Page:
30-year mortgage hit record low

Mortgage rates have been competitive for some time, but today the 30-year fixed mortgage rate is at an all-time low.

Mortgage rates have declined in recent weeks, and that’s a good thing for buyers looking to make their monthly payments more affordable. But today, a milestone has been taken: the average rate on a 30-year fixed-rate mortgage has dropped to 2.98%. According to Freddie Mac, this is the lowest level the 30-year mortgage has been in 50 years.

If you are looking for a new home, it might be beneficial to try and lock in a mortgage right away. Mortgage rates can fluctuate from day to day, and the longer you wait, the more likely you are to lose a great deal.

What does a 2.98% mortgage rate mean to you?

Your goal in setting a mortgage rate should be to get as low as possible, as that rate will dictate what your monthly housing payments look like. The average interest rate on a 30-year fixed mortgage was 3.81% a year ago. For a mortgage of $ 200,000, that would have meant a monthly payment of $ 1,492. The total interest payment over the term of this mortgage would be $ 135,916.

In comparison, at the current rate of 2.98%, your monthly mortgage payment of $ 200,000 over 30 years would be $ 1,400, or nearly $ 100 in savings per month. And, your total interest paid over the life of this loan would be $ 102,790. That’s a lot less than what you would pay with an interest rate of 3.81% (which, for the record, remains competitive on its own).

Why such a low rate today? We can thank the COVID-19 pandemic and recession it is stimulated. It’s common for mortgage rates to drop when the economy is bad. While we never want to hope for a recession, the bright side is that a lot of people might be able to get an affordable home loan right now.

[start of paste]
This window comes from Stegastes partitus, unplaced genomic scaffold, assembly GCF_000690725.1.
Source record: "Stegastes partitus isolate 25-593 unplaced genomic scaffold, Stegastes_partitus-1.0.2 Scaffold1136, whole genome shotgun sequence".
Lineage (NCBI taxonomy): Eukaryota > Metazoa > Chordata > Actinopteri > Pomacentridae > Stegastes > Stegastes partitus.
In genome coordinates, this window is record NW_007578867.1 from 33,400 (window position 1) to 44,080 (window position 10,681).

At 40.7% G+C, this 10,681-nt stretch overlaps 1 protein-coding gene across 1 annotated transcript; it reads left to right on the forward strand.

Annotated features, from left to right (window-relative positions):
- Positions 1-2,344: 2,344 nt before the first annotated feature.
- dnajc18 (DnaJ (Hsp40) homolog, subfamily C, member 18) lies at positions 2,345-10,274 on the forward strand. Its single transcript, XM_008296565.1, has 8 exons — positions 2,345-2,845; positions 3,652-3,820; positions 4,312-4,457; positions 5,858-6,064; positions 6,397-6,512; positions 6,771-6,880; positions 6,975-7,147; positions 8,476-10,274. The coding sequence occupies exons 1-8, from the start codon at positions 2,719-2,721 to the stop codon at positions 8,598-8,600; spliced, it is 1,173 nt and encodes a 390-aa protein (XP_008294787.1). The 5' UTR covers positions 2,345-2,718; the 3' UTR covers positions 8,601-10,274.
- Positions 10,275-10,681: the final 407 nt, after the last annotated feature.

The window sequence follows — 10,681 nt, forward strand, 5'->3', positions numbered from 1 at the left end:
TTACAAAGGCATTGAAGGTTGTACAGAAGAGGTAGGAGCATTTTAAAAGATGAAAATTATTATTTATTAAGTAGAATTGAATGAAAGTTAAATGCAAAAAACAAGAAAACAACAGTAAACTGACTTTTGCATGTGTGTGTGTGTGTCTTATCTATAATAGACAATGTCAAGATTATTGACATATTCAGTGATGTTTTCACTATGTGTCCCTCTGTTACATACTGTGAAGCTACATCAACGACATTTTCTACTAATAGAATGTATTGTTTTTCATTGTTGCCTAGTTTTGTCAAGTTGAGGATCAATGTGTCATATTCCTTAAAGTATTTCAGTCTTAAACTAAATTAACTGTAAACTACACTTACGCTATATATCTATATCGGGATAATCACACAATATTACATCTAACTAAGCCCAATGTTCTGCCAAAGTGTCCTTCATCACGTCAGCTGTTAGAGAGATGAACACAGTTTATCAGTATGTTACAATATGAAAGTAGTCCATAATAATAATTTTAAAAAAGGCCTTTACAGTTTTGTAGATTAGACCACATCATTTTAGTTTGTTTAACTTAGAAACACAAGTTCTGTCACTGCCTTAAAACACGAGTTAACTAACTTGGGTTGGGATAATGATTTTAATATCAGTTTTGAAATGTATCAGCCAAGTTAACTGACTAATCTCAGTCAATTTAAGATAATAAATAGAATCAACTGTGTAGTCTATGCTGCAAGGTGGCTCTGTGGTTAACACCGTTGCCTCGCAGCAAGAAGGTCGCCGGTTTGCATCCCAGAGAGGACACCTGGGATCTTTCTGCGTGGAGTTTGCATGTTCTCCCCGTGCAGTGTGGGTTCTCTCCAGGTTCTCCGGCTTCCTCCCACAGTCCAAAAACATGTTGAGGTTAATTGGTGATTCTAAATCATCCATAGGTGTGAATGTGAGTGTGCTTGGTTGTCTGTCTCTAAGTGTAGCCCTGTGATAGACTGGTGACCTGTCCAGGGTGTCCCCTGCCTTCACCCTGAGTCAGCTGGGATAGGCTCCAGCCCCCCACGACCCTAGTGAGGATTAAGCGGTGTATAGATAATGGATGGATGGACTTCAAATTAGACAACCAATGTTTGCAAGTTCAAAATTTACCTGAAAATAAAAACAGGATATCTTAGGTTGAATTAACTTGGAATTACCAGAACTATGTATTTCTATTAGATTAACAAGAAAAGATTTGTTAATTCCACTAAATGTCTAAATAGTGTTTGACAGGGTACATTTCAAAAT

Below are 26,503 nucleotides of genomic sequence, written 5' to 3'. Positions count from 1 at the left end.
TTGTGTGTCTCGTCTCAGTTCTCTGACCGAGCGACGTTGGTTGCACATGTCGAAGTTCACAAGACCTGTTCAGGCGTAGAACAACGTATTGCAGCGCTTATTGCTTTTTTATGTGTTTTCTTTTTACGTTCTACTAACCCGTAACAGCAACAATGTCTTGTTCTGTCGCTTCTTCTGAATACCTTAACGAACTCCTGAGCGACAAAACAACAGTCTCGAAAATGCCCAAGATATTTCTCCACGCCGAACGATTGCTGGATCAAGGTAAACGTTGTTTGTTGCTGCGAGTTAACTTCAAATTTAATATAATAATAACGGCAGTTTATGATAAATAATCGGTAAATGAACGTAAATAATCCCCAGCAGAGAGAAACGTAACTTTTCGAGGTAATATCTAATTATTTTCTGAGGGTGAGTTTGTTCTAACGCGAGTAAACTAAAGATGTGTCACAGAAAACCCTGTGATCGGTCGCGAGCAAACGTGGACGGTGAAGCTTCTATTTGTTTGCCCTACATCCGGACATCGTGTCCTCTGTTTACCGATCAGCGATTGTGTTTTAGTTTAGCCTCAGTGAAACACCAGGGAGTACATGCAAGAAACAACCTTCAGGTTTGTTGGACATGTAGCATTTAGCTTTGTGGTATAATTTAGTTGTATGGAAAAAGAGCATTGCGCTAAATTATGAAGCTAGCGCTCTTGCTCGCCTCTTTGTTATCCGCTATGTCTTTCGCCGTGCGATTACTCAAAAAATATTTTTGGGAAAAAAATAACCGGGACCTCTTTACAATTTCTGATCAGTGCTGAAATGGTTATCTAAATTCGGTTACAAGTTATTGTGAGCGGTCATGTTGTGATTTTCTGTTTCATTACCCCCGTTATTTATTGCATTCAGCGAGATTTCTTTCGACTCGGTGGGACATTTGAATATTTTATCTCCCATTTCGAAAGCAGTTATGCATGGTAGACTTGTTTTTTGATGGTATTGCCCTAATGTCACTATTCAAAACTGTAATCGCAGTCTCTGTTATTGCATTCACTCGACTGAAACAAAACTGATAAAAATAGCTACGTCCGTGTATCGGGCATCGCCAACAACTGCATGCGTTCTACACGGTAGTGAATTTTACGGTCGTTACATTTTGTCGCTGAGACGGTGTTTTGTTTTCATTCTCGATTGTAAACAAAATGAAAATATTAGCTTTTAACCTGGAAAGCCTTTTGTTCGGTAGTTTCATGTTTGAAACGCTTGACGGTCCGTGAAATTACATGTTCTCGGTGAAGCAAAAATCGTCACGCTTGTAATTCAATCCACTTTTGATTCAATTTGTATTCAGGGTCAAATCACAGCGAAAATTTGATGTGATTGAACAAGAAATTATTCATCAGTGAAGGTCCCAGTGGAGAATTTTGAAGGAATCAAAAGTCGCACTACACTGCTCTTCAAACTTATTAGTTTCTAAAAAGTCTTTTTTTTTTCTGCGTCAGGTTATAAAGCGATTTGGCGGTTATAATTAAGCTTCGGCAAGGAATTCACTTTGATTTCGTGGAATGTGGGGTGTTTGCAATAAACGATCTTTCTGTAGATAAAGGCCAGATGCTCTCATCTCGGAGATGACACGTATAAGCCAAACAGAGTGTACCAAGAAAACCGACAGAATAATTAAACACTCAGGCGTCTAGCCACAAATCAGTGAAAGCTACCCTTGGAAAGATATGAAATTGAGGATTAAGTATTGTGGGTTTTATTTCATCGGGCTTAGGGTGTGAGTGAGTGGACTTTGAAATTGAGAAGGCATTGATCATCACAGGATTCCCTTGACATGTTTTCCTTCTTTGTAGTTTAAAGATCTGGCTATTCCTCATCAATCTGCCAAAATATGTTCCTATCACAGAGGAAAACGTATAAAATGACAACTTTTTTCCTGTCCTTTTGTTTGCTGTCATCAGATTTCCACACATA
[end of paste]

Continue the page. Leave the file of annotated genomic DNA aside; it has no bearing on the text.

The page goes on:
It might also be beneficial to seek refinance if you already have a mortgage. To see if this makes sense, you’ll need to weigh the closing costs of the refinance against your potential savings. let’s say you are able to snag a 2.98% interest rate on your refinance, or something in that neighborhood, which in turn saves you $ 100 a month on your mortgage payment. If you spend $ 2,000 in closing costs for this refinance, it will take you 20 months to break even. Therefore, if you plan to stay in your home beyond 20 months, refinancing would be a good idea.

Will you take advantage of today’s rate?

The idea of ​​locking in a 30-year mortgage at 2.98% can be appealing, but before you start counting your savings, know that this maximum rate will usually be reserved for the most advantageous borrowers. To benefit from this rate, or a comparable rate, you must have:

  • A high credit rating
  • A weak debt to income ratio
  • A stable income that is high enough to support your monthly payments
  • A deposit of 20% (or more)

This is all true if you are also looking to refinance (instead of a 20% down payment, you will usually need at least 20% of the equity in the home you already own).

Keep in mind that some lenders place more stringent requirements on mortgage applicants. Therefore, even if your credit rating is good, you may not qualify for the most competitive mortgage rate unless it is excellent. Plus, while it can be tempting to get a mortgage at today’s rates, make sure your finances are strong enough to take on the responsibility of buying a home. In addition to your monthly mortgage payment, you will need to cover the following costs:

  • Property taxes
  • Home insurance
  • Maintenance
  • Repairs

As a rule of thumb, you should have a healthy emergency fund of at least three to six months of living expenses when you buy a home – and that is. after you make your deposit. You also need to make sure that your job is stable – or as stable as possible in the context of our current recession. If you work in the hospitality industry, for example, which has been roughed up in recent months, then taking out a mortgage might not be the best idea, even if you are currently employed.

Finally, if you are going to try to lock in a mortgage, it is worth shopping around with different lenders. Each lender sets their own guidelines for things like credit score requirements, debt-to-income ratio, and income level. Getting a few offers will increase your chances of coming away with an interest rate that you are satisfied with.

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